On Monday after helping out at Elda Abramson’s exhibition on Sunday in Eastbourne David and I drove down the coast via Bexhill with the aim of visiting the Jerwood Gallery in Hastings. Storm Imogen was blowing strong so we were accompanied by crashing waves all the way.
We got to Hastings only to discover that the Jerwood is closed on Monday. Sensible people would have checked. But all was not lost as this part of Hastings with it tall black wooden net sheds is a fascinating area and with the waves crashing across the car park and wind blowing us off our feet it felt like a bit of an adventure.
This turned into a morning of outdoor photography as the the light was beautiful, making the sea like a great churning silvery cauldron. I aspire to paint waves one of these days (Maggi Hambling style!) so I snapped away with the camera.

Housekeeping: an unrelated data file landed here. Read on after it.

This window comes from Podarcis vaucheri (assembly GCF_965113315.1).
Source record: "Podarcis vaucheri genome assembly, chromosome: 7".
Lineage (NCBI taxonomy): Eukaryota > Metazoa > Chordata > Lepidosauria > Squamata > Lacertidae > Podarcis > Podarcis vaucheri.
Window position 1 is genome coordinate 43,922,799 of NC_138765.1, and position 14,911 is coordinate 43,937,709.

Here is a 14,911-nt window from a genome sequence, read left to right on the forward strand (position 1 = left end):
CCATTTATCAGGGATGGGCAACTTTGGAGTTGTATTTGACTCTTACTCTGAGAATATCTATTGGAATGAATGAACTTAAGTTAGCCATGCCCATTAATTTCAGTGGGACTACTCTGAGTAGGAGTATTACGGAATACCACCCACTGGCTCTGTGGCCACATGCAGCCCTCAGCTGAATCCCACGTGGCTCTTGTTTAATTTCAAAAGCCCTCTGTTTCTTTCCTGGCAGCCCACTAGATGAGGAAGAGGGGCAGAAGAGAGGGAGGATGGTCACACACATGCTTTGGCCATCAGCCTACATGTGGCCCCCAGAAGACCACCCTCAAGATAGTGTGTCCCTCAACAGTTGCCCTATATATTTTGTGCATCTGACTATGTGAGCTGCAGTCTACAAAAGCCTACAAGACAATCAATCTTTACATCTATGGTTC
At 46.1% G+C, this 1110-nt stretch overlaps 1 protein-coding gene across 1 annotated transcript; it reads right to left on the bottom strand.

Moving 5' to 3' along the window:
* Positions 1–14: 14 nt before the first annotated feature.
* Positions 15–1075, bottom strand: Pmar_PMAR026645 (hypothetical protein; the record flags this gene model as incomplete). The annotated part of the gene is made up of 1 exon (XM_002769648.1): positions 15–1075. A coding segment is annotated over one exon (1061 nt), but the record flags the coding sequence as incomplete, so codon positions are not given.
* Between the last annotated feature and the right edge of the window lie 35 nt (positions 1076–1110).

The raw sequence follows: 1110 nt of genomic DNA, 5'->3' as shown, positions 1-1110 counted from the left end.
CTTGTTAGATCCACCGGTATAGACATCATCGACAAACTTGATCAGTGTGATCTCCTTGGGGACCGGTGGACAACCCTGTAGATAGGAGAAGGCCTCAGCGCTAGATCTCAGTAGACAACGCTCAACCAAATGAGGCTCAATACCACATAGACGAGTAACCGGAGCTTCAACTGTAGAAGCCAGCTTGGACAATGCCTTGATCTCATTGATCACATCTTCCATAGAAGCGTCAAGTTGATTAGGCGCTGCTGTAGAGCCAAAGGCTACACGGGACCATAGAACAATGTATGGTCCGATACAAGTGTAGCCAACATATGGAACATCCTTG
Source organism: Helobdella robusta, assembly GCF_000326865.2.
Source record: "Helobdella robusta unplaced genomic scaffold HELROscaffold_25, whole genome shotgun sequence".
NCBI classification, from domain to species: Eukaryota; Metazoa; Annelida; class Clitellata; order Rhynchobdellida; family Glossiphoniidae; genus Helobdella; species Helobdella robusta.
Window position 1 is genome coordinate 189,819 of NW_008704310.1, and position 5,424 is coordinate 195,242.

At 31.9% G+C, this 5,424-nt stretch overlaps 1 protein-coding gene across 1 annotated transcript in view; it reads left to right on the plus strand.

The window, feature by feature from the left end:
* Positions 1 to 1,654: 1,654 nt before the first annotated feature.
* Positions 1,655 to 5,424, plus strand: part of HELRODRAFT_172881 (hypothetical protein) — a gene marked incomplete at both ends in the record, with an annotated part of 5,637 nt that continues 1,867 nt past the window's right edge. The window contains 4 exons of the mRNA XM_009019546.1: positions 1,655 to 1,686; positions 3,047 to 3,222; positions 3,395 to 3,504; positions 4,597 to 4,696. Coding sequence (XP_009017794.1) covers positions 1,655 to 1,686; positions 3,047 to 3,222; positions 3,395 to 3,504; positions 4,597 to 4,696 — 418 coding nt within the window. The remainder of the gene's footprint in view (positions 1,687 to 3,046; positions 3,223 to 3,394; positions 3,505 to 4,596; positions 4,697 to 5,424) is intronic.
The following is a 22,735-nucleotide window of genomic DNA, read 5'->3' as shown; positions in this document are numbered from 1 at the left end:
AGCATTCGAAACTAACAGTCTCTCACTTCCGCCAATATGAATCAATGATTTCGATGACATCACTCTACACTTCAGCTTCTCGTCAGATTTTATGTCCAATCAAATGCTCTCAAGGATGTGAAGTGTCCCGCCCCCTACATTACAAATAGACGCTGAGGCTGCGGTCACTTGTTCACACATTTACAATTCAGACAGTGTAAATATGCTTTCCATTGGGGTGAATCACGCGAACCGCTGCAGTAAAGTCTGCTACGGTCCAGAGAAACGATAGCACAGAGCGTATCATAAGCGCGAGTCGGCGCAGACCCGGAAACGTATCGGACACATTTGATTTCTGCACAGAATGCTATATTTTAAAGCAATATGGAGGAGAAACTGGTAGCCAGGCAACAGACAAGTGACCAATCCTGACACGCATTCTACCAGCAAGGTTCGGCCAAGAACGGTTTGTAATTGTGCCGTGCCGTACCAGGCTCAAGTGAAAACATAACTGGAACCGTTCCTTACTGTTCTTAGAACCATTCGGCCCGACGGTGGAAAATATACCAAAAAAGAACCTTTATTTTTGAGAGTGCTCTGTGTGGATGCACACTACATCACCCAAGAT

The net sheds are where fisherman store and repair their ropes and nets. They are built tall because beach space here is limited and they were allocated only very small plots. The sheds are important because nets and ropes are essential tools for the fishermen and expensive to replace if they rot because they have been left lying in damp piles.
Black and white photographic portraits of the fisherfolk have been attached to the sheds. I can’t find anything about the project or who the photographer was but the portraits are full of character and rather wonderful. They remind the casual visitor like me that these sheds aren’t just a bit of Hasting’s history, they are essential to working people’s livelihoods today.
The photographer has captured some lovely relaxed moments… mug of tea in hand, cigarette time, hanging about with mates, peering out through the doors.
There is a lot to learn from photography about viewpoints, poses and lighting. I’m just sorry I’m not able to credit the photographer.
All in all a lovely morning but next time I visit Hastings I’ll make sure it is not Monday!